Goats in the Kitchen

Photo of food critic Bryan Miller

Bryan Miller, author of 10 books about food and wine and a former restaurant critic for The New York Times, is a writer based in New York City. hide caption

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The average American cook knows three things about goats: they are cute and sport fashionable goatees, they make cheese, and they eat tin cans, though the latter has never been authenticated. But goat is also among the most popular meats in the world, and for good reason.

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Contrary to common perception, goat (or kid, really, which is a young goat) is not gamey at all, and it does not taste a bit like chicken! What's more, goat is healthful. Put aside your South Beach Diet t-bone; goat is high in protein and very low in fat: It has 143 calories per 100 grams, compared with 305 for beef and 223 for chicken.

Because the meat is so lean, especially the leg, it is often marinated or rubbed with spices then refrigerated overnight before cooking. All parts of a goat are excellent cooked on a spit over a large mound of red hot embers, although apartment dwellers might consider roasting or braising their goats.

It's unlikely that you'll find a goat in your local supermarket. Most chefs buy them from ethnic markets, especially Middle Eastern stores. Ask for a kid weighing up to 14 pounds and have it butchered into shoulder, hindquarter, ribs and legs.

The whole goat — including the scary looking head, which actually contains some succulent meat — can feed up to 10. The leg alone can serve anywhere from two hungry aficionados to four wary novices who "just want to pick." The shoulder and the rack yield the most meat. You can remove the meat (or have the butcher do that) and make kebabs.

There are as many ways to season goat as there are people who cook it. Probably the best-known recipe is Jamaican "jerked" goat. There is no pulling and tugging here, rather, the term refers to a mix of seasonings combined to make a paste or rub. Ingredients vary, but they typically include allspice, nutmeg, cinnamon and minced hot peppers. The rub is worked into the meat, which rests overnight in a refrigerator before roasting.

Without question, the best roasted goat I've ever tasted was at a highly regarded restaurant in Philadelphia called Vetri. Marc Vetri, the chef-owner, is a fervid goat promoter, spreading the gospel of this unheralded meat. When I dined there last, he roasted the meat along with some milk, which caramelizes the pan juices to create a rich sauce.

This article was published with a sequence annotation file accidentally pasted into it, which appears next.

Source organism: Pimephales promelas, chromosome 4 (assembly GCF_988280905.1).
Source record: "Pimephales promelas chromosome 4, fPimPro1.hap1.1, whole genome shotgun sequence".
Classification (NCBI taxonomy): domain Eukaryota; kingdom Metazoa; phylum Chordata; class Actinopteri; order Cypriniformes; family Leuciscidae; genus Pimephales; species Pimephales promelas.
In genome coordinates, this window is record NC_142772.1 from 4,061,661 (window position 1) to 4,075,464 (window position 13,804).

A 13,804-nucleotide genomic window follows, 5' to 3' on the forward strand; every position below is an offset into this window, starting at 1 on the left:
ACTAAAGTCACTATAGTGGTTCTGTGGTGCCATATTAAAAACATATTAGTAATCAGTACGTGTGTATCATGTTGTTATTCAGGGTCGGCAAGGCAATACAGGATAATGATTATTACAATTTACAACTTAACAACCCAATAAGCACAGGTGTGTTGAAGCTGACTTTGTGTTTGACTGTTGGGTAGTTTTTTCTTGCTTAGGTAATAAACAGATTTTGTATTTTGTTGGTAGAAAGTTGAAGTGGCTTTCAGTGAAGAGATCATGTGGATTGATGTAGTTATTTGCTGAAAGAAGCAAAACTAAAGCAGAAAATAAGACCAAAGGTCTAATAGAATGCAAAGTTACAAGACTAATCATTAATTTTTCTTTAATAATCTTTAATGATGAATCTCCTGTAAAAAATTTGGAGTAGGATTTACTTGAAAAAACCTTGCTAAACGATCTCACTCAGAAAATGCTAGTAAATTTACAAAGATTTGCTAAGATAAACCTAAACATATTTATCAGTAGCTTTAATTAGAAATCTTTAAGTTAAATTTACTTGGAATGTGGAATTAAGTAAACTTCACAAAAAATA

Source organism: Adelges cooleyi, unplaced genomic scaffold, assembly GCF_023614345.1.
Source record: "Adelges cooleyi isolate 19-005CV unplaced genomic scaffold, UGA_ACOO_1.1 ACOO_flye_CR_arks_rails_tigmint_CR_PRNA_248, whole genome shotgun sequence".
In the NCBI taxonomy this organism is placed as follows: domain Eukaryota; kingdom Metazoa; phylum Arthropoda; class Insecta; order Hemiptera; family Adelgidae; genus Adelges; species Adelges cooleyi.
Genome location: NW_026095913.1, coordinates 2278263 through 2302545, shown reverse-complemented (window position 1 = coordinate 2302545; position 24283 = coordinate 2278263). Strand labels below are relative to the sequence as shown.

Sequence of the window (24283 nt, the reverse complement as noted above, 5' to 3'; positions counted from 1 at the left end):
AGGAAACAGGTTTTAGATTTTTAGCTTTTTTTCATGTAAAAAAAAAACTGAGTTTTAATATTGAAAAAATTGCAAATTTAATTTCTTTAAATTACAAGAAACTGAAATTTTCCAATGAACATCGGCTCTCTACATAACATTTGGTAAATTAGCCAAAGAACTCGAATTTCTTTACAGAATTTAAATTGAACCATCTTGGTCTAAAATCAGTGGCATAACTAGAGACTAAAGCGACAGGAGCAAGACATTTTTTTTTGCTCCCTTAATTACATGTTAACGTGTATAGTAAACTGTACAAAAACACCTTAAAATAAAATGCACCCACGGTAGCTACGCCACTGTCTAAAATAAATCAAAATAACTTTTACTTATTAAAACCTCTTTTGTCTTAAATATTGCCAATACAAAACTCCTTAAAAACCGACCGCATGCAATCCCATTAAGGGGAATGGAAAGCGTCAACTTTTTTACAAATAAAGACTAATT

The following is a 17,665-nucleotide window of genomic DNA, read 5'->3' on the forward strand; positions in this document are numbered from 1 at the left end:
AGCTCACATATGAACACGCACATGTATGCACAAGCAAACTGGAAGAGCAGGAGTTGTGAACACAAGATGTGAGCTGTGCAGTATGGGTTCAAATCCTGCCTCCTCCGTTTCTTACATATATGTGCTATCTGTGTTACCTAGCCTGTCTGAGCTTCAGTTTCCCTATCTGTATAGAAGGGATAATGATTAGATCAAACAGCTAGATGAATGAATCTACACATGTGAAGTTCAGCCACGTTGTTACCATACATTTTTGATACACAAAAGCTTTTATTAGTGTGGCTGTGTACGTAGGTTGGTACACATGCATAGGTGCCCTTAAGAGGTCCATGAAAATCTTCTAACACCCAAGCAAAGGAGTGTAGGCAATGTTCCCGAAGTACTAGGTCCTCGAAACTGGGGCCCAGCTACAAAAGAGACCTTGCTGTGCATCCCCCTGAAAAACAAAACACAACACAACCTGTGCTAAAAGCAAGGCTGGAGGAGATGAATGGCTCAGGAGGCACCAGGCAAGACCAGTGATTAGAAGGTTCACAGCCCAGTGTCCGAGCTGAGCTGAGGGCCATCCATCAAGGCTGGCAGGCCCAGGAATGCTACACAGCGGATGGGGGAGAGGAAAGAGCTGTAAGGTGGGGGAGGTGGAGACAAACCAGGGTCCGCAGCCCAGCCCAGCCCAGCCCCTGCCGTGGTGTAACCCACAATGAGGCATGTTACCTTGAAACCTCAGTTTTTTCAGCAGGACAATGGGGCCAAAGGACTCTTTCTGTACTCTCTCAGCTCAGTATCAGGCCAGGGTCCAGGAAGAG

I spoke with him the other day, and he reported that, after nine months of dogged experimentation with seasonings and cooking techniques, he has reached goat nirvana. In brief, it involves seasoning it well and slowly cooking the goat over varying temperatures.

Chef Vetri offers this technique for home cooks: "The goat should not be larger than 14 pounds (the butcher can section it). Season the meat with salt and pepper, or whatever you prefer, and place it in a large roasting pan, covered, at 325 degrees for three or four hours (until tender). Turn up the heat to 450 for about 20 minutes, or until nicely browned."

Here is a typical recipe for Caribbean jerked leg of goat. It is also delicious with other parts of the goat, and with chicken.

Jerked Goat

Serves 2 to 4

· 2 cups onion, chopped

· 4 to 6 cloves of garlic, finely chopped

· 1 tablespoon fresh thyme leaves (or 2 tablespoons dried leaves)

· 2 teaspoons salt

· 2 teaspoons freshly ground black pepper

· 1 tablespoon allspice

· 1/2 teaspoon ground nutmeg

· 1 teaspoon ground cinnamon

· 3/4 teaspoon cayenne

· 1/4 cup of soy sauce

· 1 hot pepper, or to taste, chopped, or teaspoon hot pepper oil

· 1 leg of goat with bone in

Directions

1. Mix or puree together the onions, garlic, soy sauce and spices to form a paste.

2. Pierce the leg of goat and rub the paste over the meat; cover or wrap in foil and refrigerate overnight. (Any unused paste can be stored in a glass jar in the refrigerator for up to a month.)

3. Preheat the oven to 325 degrees.

4. In a large pan (cast iron is best) on a hot stove sear the meat well on all sides.

5. Cover meat loosely with foil and cook for one to two hours or more depending on weight — until the internal temperature reaches 150 to 160 F. Remove the foil for the last 15 minutes of cooking.

Note: If you use a tougher cut, such as a neck roast, marinate the meat in a mixture of beer and lemon juice overnight. Apply the rub in the morning and refrigerate for four more hours.

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